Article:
Ethereum Backlog Leads to Network Slowdown
If you wanted to deposit or withdraw ERC20 tokens from a cryptocurrency exchange yesterday, you most likely would have experienced a long delay. Gas prices have reached unusual heights in recent days, a transaction coming to require on average 50 gwai for its execution.
The Fcoin GPM Listing appears to be the culprit behind this problem. The app requires all applicant projects to use substantial gas fees to airdrop to FCoin accounts to make a ‘deposit vote number’. On a daily basis, the top five projects are listed on that exchange according to their collective deposit number, after which the cycle is repeated.
This apparently China-based site is a new player in the cryptocurrency world, which generated a lot of inconveniences for those that have been trying to use the Ethereum network. This isn’t the first time when Ethereum was significantly slowed down due to a single application; former perpetrators include Crypto Kitties and a number of shrimp farming games (Ether Shrimp Farm, Ether Cartel, and Pepe Farm). At one point on Monday, the ETH Gas Station experienced prices estimated to 500 gwai, and yesterday it hit a record of gas used on the network- 44.4 billion.
Mycrypto, a popular Ethereum interface started a Twitter rant on Tuesday regarding Fcoin GPM Listing’s selfishness, condemning it of making use of a “mind-numbingly despicable voting mechanism that, quite literally, incentivizes Sybil attacks”.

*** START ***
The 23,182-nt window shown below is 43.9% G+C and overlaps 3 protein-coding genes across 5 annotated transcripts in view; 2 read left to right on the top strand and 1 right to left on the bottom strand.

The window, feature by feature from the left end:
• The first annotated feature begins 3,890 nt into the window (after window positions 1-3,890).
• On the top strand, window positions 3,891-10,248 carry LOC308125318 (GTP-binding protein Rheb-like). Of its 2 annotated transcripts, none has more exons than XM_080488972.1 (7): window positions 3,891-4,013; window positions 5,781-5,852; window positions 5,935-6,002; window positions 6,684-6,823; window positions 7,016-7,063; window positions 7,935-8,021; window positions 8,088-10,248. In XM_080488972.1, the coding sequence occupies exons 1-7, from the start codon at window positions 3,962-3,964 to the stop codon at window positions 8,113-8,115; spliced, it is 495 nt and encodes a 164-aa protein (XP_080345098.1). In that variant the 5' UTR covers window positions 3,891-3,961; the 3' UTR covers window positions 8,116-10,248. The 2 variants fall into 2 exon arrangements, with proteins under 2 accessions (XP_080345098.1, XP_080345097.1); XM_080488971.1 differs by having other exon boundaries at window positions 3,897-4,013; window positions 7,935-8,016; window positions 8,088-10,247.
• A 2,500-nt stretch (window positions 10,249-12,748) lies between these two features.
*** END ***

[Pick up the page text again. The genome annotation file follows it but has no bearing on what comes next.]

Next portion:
One of the worst, but less recognized, side-effects of apps interfering with a blockchain’s functions is that they discourage people from making on-chain transactions. When a trader worries that they will be unable to transfer their coins from their hardware wallet in time to take advantage of a market movement, they will be more disposed to store their coins on a centralized exchange and losing their financial independence as a result.
In addition to wild schemes such as that of the questionable Fcoin GPM Listing, certain Ethereum smart contracts are have been created to require more gas than usually needed. To encourage gas to be used more efficiently, a Solidity Gas Golfing Competition was recently organized “to produce the most gas-efficient code…for a series of straightforward challenges”. All developers can help optimize gas usage on the Ethereum network. But they are unable to stop the stream of scam apps that exploit the blockchain, and hindering the service for all the users.